Contract vs Full Time: Everything You Need to Know

A contract position vs full timeor can work for a company but is not technically on their payroll. The amount of money a contract employee receives is based on the project or work that the company gives them. This compensation can vary and is usually delivered to them after services are rendered. Contract employees may ask for more money for their services because they have to provide their own benefits and handle their own taxes. Hiring a contract employee can be beneficial financially in the short term.


In addition, you also have the flexibility to take on new projects as they become available. This can be a great way to expand your skill set and learn new things. The type of employment where you’re not on the company’s payroll but rather work on a contract basis (such as short-term projects that clients assign to you from time to time) is called contract work. A contractor is an independent worker who has autonomy and flexibility but does not receive benefits such as health insurance and paid time off. Although quite different from the traditional payday-every-Friday model, the payment process for independent contractors is simple for the small-business owner.

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However, you also have to consider how this person will fit into the business model in the future. The concept of leaving a full-time position for contract work might seem foolish and irresponsible. Obviously, one of the main perks of working full-time is having a steady paycheck and sense of security from your job. So, most commonly, full-time employees can expect to have access to various training and improvement programs that will enable them to perfect their skills and even pick up some new ones along the way. When they decide to hire people full-time, most companies are also looking to invest in their employees additionally. What’s more, even if they identify that the company lacks the necessary tools or equipment, full-time employees can rest assured that they will most likely provide them sooner rather than later.


It isn’t unusual for an independent contractor to be working on projects for several clients at any given time. Frankly, they generally have to in order to make ends meet; simply by virtue of being independent, the contractor is likely to hold less loyalty for any single company. The best part is, if you work with a staffing and recruiting partner like KORE1, a team of industry experts will handle the contract search for you– and in the current job market, there’s no shortage of jobs. With this additional free time, you’ll be able to spend time on what really matters– your current projects– instead of focusing so heavily on future endevors.

What Are The Benefits of a Contract Job?

Since you’ll be able to decide how much work you wish to take on and how many different clients you wish to work for, you’ll also be able to control your finances. CO—is committed to helping you start, run and grow your small business. Learn more about the benefits of small business membership in the U.S. To stay on top of all the news impacting your small business, go here for all of our latest small business news and updates.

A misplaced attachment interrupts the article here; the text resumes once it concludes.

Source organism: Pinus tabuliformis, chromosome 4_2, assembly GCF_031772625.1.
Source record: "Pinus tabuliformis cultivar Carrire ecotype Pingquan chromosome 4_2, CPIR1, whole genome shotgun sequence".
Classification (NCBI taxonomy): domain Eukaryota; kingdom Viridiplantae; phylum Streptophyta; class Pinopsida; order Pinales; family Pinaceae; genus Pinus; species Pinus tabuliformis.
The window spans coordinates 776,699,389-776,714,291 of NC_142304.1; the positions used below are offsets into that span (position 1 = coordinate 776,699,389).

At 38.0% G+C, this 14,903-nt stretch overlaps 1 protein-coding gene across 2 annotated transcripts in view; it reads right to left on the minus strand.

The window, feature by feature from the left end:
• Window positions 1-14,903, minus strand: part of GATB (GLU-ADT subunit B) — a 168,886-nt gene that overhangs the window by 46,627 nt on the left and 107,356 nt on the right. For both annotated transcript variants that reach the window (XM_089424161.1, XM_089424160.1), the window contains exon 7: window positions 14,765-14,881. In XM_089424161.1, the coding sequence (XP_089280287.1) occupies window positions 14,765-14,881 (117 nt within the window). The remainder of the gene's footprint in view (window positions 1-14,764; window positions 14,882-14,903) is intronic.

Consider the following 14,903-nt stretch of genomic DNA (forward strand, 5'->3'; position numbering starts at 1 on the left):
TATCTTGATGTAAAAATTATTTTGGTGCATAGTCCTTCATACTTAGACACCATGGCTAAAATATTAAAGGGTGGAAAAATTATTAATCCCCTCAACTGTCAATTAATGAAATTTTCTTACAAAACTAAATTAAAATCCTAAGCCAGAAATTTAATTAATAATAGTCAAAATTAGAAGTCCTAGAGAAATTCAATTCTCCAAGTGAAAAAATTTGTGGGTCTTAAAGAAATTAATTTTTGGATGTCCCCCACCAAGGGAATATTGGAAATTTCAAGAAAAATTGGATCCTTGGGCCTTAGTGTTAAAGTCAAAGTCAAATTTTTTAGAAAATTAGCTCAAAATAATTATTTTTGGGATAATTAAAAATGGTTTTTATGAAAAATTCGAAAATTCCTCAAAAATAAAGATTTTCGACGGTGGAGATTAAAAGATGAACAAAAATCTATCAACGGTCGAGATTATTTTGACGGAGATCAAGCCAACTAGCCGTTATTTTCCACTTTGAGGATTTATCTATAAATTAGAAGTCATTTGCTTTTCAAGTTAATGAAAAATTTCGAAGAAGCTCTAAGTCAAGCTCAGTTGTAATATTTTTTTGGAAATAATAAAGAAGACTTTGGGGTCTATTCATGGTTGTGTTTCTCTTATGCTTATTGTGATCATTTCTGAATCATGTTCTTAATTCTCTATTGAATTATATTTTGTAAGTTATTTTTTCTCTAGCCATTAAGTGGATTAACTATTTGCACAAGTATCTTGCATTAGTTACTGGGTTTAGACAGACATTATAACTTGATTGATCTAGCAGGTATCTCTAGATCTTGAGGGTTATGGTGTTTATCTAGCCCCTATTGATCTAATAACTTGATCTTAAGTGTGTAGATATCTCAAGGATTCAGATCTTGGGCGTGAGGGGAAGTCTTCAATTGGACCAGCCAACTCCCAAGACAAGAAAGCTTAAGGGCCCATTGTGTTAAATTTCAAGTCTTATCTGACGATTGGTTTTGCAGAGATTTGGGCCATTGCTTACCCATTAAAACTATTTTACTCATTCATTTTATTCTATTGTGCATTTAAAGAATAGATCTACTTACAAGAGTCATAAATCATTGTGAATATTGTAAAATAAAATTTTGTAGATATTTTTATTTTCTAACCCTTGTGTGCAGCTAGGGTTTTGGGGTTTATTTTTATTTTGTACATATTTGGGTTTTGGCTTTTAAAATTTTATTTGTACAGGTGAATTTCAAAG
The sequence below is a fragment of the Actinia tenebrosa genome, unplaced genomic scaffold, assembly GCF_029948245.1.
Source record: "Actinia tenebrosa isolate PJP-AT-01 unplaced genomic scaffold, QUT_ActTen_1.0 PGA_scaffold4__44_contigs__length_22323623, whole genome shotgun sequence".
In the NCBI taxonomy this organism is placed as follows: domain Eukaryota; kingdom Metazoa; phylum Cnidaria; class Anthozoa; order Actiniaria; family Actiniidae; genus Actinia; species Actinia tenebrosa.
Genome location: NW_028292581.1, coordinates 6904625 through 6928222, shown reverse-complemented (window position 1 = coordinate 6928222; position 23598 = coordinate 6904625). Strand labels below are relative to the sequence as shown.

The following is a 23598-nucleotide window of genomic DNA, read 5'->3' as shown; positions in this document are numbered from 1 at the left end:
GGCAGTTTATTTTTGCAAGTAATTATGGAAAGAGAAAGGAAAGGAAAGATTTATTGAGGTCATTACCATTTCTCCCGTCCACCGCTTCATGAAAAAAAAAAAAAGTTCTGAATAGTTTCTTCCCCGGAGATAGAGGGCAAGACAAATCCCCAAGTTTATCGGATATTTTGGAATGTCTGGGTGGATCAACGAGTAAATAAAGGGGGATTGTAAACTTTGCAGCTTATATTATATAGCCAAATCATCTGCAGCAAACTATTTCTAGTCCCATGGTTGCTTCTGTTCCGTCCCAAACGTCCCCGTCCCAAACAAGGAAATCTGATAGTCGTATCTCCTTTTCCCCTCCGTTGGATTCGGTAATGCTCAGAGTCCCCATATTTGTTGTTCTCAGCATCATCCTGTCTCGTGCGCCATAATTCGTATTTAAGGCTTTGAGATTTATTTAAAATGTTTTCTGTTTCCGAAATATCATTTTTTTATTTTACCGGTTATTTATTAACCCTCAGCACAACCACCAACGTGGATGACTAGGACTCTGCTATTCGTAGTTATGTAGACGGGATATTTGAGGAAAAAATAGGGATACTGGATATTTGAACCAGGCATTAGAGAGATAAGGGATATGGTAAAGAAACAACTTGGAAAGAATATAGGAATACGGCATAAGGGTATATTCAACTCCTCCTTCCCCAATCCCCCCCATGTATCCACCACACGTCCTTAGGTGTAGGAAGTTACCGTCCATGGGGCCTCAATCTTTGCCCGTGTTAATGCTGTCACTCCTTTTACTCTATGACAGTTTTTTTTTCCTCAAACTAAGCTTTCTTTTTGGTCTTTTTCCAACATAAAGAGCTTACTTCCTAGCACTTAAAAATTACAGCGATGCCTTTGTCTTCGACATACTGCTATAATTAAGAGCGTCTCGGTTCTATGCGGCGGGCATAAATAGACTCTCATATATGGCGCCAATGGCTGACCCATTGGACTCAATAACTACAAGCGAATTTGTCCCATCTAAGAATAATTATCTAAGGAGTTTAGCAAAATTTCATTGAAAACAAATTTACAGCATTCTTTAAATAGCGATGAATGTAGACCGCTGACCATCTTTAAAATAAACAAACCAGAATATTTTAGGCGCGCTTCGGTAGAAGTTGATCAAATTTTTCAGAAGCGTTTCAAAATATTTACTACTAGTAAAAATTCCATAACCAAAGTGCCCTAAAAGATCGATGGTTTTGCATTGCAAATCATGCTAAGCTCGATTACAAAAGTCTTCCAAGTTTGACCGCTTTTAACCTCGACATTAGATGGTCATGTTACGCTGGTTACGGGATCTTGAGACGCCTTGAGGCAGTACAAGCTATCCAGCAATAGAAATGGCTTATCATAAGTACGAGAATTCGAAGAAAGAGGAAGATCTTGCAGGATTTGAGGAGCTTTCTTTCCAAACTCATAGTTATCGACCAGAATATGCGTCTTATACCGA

• Whatever you decide to do or whichever work arrangement you decided to choose, remember that it’s your life, your work and your money.
  • Weigh the pros and cons carefully before providing health insurance for your contract employees.
  • Today, contract work is a viable way to earn a great wage, have more time to do what you love off the clock, and gain experience working with different companies and in various positions.
  • Working several contract positions will help you build a larger professional network.

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Because, in reality, the hourly or flat-fee rate that you pay for an independent contractor will most likely be higher than you’d pay an employee to perform the same services. However, that’s mostly due to the additional costs you’d normally incur with an employee that aren’t required when you hire an independent contractor. With contract workers, employers only hire when the need arises, and contractors also use the opportunity to earn higher pay. Some years back, people with full-time jobs believed they had secure employment, but all parties understand that contract job will end at the completion of the contract.

Be sure to set up the right expectation to your boss and to yourself to make sure that you complete what you can in 4 hours or it may end up becoming a full time gig for a part time pay. Workload vs Compensation – I can’t speak to all of the companies out there but when I was a Full-Time Employee, the expectation is for me to complete all the work assigned for the annual pay that was agreed upon. You may get a bonus or a raise when you and the company performs well, but the work that you do within the year, whether it’s 8 hours or 16 hours falls under the same annual salary you agree upon. As a professional worker who have had the opportunity to work these three different employment types, I want to share with you a few pros and cons for each. Full-Time Employment – I consider this to be someone who is hired to be part of a company with full benefits and receives the opportunity to grow within the company or move laterally with or without training.

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Recent news backs Orr’s point of view, with CNBC reporting that the Great Reshuffle prompted many Americans to consider independent contracting. Additionally, a survey by Upwork found that 59 million, or 36% of the U.S. workforce, performed freelance work in 2021. And notably, 56% of those who weren’t in freelance or contract roles were likely to consider it in the future. But when it comes to contract work, you may not know exactly what to think.

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